Congrats, Zoe, 2012
The past four years have gone by faster for me than any other before them. It’s impossible to believe your time in college is over. Yet Friday I watched you graduate. You did it. Congrats. I’m so proud of you.
I know it wasn’t always easy. MIT wasn’t the make-friends/party-time place college can be. It was often a grind. I vividly remember video chatting with you late one Saturday night, you looking wide-eyed with papers strewn all around you, studying for something or other at a time when many of your college-in-Boston peers would have been headed toward passed-out drunk. It was one of those, “Wait, this is what we want for our kids?” moments; it’s not the feeling most people are imagining when they say, “Wow!” after you tell them your daughter is at MIT. It’s true I urged you to apply for transfer to UCSD at holiday break your sophomore year, just in case you wanted to bail on MIT the following fall. You considered it, but said MIT was something you wanted to complete. It was important to me that you knew there was no penalty from me for wanting to do something different. I didn’t want you to fight it out at MIT for anyone but yourself. But I was EVEN MORE proud when you decided to soldier on. You have heart and drive all your own. It was fun to watch it come to life from inside. I hope you take some pleasure from it as well.
Once it was clear you were there til the end there wasn’t any risk of teasing, “Why don’t you drop out now and come work for your old man? We’ll build music software together! Spelunking the genome and curing cancer sounds hard at best.” “Dad, Computer Science is soooooo 1995,” was probably the best comeback ever. Right you are. What you’re doing in Biology/Genetics is mind-blowing. I bet. If I understood it. Congrats on being in the eye of the storm. Go get ’em. Lead the charge of the next wave.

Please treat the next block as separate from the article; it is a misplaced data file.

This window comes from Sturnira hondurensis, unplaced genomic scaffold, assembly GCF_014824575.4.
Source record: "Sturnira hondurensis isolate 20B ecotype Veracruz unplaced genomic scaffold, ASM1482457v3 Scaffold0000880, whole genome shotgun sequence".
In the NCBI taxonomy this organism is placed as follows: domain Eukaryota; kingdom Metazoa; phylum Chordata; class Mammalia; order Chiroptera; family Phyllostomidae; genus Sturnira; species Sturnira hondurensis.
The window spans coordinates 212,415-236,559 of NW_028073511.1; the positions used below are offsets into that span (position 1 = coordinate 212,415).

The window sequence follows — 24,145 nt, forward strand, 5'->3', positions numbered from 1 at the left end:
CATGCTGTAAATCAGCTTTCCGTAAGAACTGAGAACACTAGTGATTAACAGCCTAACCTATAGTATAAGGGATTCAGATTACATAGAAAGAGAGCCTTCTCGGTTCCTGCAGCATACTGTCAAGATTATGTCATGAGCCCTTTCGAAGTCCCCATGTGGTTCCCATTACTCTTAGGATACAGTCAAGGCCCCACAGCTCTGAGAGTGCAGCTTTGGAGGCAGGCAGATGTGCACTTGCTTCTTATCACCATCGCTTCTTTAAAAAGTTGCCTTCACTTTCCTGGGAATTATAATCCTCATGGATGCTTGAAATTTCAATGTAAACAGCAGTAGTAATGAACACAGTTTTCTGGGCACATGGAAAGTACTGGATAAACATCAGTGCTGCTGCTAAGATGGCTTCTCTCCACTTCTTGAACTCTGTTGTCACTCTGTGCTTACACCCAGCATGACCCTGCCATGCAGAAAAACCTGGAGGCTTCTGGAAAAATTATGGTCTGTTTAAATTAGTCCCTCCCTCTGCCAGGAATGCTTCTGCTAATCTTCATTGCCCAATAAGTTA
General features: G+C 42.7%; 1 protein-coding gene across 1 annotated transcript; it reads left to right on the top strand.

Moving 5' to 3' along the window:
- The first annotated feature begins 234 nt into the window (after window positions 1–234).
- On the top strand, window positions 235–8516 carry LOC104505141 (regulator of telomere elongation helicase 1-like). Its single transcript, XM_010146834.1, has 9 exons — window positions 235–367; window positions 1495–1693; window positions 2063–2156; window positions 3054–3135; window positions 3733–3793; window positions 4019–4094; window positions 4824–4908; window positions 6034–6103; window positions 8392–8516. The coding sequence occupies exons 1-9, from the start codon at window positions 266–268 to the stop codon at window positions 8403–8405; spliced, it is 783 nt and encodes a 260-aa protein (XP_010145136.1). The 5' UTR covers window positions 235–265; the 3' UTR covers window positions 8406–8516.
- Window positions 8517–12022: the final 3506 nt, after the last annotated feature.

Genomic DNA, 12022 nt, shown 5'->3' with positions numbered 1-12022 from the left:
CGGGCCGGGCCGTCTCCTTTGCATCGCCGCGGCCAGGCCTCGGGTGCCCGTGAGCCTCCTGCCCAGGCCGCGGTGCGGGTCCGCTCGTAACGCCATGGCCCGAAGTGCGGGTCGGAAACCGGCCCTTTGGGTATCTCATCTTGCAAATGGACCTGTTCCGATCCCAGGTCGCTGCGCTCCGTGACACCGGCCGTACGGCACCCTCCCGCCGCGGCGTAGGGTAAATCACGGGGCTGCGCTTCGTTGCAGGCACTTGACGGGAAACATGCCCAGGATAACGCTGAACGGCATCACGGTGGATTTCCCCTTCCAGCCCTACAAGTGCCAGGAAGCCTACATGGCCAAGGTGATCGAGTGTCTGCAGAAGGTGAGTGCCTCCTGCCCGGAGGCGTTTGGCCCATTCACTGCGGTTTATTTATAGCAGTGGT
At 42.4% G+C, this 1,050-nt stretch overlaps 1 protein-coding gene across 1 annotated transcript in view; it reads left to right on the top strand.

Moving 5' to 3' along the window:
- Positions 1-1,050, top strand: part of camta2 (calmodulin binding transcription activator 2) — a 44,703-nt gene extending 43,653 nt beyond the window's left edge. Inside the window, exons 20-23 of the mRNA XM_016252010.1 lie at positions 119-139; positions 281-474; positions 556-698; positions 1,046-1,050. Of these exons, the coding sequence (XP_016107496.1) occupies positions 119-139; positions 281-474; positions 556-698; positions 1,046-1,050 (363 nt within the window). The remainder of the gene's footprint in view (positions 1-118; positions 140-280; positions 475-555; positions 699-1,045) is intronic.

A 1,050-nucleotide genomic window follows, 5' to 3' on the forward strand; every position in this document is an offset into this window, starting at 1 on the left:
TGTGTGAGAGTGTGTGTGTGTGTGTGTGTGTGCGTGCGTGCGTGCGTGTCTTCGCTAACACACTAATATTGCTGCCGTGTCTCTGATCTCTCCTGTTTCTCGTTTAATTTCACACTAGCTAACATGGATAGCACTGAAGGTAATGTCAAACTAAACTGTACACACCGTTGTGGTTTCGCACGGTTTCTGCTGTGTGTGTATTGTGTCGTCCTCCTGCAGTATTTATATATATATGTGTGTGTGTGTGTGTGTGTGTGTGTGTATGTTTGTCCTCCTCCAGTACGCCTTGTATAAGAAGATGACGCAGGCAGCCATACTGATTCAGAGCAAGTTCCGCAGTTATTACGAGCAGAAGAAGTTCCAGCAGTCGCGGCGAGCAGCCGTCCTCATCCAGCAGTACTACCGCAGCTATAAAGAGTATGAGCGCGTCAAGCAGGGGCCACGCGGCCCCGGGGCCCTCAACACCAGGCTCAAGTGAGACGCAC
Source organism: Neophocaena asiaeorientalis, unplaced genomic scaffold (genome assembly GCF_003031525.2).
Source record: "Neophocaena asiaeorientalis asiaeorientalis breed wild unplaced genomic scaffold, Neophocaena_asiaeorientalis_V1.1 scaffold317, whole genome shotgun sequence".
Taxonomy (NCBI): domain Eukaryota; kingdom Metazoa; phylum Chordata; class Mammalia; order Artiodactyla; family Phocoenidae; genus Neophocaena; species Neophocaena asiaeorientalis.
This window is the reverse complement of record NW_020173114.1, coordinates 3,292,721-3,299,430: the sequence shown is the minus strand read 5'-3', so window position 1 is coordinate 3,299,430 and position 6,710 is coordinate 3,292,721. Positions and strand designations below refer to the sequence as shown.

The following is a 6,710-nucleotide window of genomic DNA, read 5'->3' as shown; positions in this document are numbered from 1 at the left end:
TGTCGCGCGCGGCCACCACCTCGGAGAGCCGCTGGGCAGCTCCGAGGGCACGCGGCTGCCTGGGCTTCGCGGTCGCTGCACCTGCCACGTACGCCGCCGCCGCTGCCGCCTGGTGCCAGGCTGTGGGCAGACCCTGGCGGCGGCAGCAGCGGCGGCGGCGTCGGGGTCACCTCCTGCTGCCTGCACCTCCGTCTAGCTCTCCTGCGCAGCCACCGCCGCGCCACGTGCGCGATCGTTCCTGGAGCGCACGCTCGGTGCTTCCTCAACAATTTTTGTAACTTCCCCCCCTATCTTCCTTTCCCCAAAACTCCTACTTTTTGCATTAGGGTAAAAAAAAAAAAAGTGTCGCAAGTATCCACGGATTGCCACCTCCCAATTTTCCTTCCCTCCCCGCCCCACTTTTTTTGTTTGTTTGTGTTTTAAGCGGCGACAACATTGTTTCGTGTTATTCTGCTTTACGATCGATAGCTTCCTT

Now you’ve graduated with a 5.0 GPA from MIT, and are matriculating to Stanford’s Genetics PhD program in the fall with both a Stanford Graduate Fellowship AND a National Science Foundation grant. What can I say? Not a damn thing. You’ve already gone further than I ever could have dreamed. Hell, I was proud of you from day ONE of your life, before eating, talking, reading, or mathematics. What do you call this feeling? What’s the other side of pride? Not sure what you call *that* feeling but there’s piles of love and respect and excitement for having you back on the West Coast. Lucinda asked me today, “When Zoe’s at Stanford can we go visit her once a month?” I dunno if we can, but I’d sure like to.
Congrats, baby. You did it. Take a breath. Please, be happy. Know you’ve already succeeded. Be ok with whatever comes next. Don’t be afraid of changing course. Enjoy life. Manage away the stress, school or otherwise. You’ve no one to impress. Focus your energy on hard work you enjoy. The world will benefit if you do and you will too.
I love you.
Drive safe. See you in 10 days.
[Friends, family, countrymen, citizens of earth — if you have memories or kind words for Zoe please leave them in the comments!]